Digital passport system could ensure horse movements if Brexit deal agreed

No-deal scenario could result in designated border inspections

A race horse is sprayed with water to cool it down following a race at Warwick. Photograph: David Davies/Getty Images

A race horse is sprayed with water to cool it down following a race at Warwick. Photograph: David Davies/Getty Images

 

A “readymade” digital passport system to ensure movement of horses in Europe is being lined up if the European Union and UK government can agree a Brexit deal.

The impact of coronavirus hasn’t prevented Europe’s racing authorities from collaborating with the sport horse industry and proposing a solution to the issue of free movement of animals between Britain and the EU after the end of the Brexit transition period.

That will see the end of the tripartite agreement that has allowed horses be moved freely between racing’s three major jurisdictions, Ireland, France and Britain.

An umbrella body called the International Horse Sports Confederation (IHSC) is proposing a digital passport system that will provide all EU countries with identification and ownership information of horses as well as their veterinary and vaccination records.

It would also meet the requirements of new EU ‘high health’ animal legislation which is set to become law next year.

An IHSC taskforce is made up of representatives of key racing, breeding and sport-horse sectors throughout Europe and includes Horse Racing Ireland’s chief executive, Brian Kavanagh.

“If the authorities do a deal this is a readymade technological solution to track the movement of horses. So it could tick a lot of boxes,” the HRI boss said

“But it’s in the hands of the higher negotiations and is contingent on a deal being worked out between the EU and the British authorities. It could provide some solution to the problem of movement, whatever about other issues such as tariffs and taxes.”

The new body is the first time that the thoroughbred and sport horse industries have got together under a single banner to push for the interests of a sector which it estimates generates over €50 billion a year in Europe and is responsible for almost 400,000 jobs.

Proposed new ‘high health’ laws are intended to provide adequate evidence to the EU that if systems of sanitary care, traceability and oversight in terms of animal healthcare are in place then horses can move to another country with the same type of system in place.

In the event of a Brexit deal, that may see Britain categorised as a ‘third country’ which would allow free movement of horses. A no-deal scenario however could result in horses having to move through designated border inspection points with inevitable delays as a consequence.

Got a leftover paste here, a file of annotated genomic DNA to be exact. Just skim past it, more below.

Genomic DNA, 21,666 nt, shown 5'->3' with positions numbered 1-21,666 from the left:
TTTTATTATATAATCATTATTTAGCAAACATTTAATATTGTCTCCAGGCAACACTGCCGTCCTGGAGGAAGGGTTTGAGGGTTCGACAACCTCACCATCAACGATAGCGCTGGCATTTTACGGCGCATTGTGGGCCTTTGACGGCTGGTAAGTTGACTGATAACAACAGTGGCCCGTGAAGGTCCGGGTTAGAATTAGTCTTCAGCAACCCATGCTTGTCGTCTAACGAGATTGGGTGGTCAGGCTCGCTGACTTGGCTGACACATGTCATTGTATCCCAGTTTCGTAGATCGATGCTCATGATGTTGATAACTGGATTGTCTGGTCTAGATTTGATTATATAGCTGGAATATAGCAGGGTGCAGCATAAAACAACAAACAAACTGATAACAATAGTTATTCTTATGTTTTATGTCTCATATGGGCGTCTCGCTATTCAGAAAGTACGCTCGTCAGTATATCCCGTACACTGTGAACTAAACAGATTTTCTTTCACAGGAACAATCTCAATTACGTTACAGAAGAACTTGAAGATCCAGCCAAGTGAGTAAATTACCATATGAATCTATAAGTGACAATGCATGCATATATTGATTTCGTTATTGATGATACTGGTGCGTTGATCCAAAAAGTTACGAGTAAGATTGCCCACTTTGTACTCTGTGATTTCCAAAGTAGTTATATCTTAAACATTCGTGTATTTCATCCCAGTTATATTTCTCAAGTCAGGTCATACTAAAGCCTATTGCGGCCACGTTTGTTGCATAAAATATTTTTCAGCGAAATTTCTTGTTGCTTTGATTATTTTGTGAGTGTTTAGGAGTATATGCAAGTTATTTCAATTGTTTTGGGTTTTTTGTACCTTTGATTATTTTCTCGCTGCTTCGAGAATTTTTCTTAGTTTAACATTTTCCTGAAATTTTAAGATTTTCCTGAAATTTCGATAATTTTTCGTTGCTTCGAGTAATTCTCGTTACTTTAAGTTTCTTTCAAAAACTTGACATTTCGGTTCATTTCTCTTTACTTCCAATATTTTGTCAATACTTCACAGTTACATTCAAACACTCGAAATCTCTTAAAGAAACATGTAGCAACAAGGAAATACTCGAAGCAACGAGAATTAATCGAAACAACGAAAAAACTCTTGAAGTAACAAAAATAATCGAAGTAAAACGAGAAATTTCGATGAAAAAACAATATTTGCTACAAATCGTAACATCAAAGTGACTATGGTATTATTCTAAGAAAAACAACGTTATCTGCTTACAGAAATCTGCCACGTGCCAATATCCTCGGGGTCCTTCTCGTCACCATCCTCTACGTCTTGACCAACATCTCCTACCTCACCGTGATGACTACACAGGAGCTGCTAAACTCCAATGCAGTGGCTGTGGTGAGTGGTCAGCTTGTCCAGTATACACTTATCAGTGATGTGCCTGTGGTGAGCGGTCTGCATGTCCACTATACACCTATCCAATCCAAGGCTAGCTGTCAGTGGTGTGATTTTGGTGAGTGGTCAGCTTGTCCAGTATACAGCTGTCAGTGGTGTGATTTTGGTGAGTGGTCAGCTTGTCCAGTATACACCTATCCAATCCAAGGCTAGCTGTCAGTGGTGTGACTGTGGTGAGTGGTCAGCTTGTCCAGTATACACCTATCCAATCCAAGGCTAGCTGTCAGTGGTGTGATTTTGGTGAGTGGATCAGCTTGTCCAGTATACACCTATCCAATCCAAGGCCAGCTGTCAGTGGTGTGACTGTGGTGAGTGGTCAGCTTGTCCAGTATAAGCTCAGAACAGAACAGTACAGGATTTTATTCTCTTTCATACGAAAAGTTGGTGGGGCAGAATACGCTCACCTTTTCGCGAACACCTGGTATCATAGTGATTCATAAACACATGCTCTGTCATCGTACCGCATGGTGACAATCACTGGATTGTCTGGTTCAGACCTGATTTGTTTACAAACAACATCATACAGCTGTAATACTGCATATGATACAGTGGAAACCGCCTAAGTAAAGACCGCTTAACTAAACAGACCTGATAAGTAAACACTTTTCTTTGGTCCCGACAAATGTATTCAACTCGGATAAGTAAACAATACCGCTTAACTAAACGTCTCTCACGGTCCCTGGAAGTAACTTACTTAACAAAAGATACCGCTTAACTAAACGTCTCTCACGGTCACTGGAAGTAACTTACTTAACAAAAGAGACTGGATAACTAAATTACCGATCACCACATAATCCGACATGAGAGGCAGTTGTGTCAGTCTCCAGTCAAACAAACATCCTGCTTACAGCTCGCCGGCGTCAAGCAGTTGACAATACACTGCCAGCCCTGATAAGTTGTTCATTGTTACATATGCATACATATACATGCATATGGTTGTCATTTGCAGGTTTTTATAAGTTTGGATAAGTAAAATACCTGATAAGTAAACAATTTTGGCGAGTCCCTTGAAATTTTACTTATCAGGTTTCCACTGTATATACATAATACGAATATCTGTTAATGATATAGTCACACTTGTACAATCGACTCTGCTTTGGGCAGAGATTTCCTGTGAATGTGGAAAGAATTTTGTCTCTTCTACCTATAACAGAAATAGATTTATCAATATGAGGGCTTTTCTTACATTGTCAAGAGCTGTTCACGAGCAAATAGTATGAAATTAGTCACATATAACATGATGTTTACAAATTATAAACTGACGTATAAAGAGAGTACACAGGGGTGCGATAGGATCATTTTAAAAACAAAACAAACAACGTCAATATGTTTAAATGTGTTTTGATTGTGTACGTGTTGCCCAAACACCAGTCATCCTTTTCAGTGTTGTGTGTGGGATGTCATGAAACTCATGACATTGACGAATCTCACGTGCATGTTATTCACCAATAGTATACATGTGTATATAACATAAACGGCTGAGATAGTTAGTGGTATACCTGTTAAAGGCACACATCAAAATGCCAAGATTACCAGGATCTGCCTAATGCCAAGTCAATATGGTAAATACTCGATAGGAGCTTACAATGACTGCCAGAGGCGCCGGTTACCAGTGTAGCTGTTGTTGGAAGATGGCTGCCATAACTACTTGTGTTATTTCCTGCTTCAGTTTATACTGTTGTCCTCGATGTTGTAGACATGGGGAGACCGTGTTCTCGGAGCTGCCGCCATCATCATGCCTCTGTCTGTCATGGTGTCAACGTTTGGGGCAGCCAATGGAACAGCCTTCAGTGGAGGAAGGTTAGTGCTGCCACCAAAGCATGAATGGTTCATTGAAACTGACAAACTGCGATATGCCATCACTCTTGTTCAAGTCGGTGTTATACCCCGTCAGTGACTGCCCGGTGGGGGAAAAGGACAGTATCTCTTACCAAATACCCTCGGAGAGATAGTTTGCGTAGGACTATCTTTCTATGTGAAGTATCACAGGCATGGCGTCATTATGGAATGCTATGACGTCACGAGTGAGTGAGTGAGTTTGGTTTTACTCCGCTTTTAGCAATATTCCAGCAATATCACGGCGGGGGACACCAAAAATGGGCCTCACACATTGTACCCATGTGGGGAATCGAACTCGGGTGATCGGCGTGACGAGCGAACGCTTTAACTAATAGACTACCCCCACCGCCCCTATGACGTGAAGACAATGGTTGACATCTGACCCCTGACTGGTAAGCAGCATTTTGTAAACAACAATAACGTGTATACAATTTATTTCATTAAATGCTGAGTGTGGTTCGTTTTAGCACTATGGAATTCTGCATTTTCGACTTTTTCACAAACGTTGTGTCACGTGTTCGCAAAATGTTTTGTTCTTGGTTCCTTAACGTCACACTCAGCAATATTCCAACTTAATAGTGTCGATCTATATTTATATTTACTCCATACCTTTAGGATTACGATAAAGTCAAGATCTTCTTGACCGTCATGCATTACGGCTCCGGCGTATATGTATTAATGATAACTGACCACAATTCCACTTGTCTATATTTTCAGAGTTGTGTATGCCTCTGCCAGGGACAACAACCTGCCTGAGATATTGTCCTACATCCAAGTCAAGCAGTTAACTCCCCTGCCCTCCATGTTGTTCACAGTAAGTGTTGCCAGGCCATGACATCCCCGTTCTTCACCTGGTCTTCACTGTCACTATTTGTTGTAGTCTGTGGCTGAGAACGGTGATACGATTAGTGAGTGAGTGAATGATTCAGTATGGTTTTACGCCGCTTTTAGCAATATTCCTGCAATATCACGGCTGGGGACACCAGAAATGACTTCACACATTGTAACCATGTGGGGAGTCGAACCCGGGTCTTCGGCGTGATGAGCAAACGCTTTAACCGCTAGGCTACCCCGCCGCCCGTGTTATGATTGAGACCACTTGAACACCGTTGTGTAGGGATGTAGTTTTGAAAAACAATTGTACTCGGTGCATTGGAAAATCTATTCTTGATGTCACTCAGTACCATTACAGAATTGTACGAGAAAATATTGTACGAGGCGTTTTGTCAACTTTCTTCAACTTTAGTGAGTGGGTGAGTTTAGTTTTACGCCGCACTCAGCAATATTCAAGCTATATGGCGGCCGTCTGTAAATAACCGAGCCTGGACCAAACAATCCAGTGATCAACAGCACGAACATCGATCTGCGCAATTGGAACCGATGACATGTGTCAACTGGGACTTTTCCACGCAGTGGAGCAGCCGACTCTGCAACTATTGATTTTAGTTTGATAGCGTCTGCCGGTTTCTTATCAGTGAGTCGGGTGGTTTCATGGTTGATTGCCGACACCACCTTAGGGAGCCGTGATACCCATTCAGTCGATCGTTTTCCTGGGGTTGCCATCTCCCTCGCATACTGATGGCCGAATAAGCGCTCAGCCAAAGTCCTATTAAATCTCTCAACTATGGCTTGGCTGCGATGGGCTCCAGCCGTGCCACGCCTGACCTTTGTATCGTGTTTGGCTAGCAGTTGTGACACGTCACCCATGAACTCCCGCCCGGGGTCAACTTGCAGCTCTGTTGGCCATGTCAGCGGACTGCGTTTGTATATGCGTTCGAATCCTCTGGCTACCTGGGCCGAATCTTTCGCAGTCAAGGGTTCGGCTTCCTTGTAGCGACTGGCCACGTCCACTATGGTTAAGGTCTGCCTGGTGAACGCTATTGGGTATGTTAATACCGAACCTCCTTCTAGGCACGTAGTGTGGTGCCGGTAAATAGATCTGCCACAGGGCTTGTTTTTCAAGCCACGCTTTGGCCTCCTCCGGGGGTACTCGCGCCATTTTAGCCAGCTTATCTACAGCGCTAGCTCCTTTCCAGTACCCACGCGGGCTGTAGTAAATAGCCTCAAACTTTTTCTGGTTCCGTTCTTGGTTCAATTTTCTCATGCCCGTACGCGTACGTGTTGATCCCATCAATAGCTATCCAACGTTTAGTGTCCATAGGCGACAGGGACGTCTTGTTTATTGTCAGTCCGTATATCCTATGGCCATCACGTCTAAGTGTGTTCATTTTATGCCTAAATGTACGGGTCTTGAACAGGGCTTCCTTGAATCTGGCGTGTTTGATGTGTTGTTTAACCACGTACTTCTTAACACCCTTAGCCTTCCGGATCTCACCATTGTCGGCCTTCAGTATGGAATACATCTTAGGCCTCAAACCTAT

Separately racing in Britain suffered a setback on Tuesday when the prime minister Boris Johnson confirmed that plans for spectators to return to sporting events next month won’t go ahead due to rising Covid-19 infection rates.

It is an immediate blow to Newmarket which had been planning to welcome crowds of up to 1,000 people at each of the three days of its Cambridgeshire meeting which starts on Thursday.

The British government also said that new restrictions coming into place may last for “perhaps six months”.

On Monday a successful pilot event with 450 spectators on-track took place at Warwick but British racing’s authorities have said the industry is facing “a severe threat” now that a return of spectators appears to have been shelved for the foreseeable future.

A British Horseracing Authority statement outlined: “The delay to the public’s return to sporting events is a serious blow to the horseracing industry and to the people and communities who depend upon it for their living.

“Our sport has worked hard with public health officials to return safely and carry out pilot events. The exemplary response from the spectators in following the measures we put in place has shown that organised events can be run safely.

“We look forward to a full evaluation of the pilots and for the evidence to be used to inform future decisions about sporting events.

“Despite all those efforts, our industry is now facing a severe threat. We are the second most attended spectator sport in the country.

“Without the millions of people who normally enjoy a day at the races, many people’s jobs are at serious risk, as are the businesses they work in.”

The BHA’s chief executive Nick Rust also urged the British government to provide financial support to racing but also accept the case for urgent reform of the Levy system.

In racing news, Aidan O’Brien’s dominance of the Alan Smurfit Memorial Beresford Stakes could extend to 10 wins in a row at the Curragh this Saturday.

O’Brien’s highly-rated maiden Van Gogh is among the Ballydoyle entries for the Group Two event which the trainer has won for the last nine years and 19 times in all.

Sunday’s Comer Loughbrown Stakes may also see last year’s winner Kastasa defend her title at HQ.

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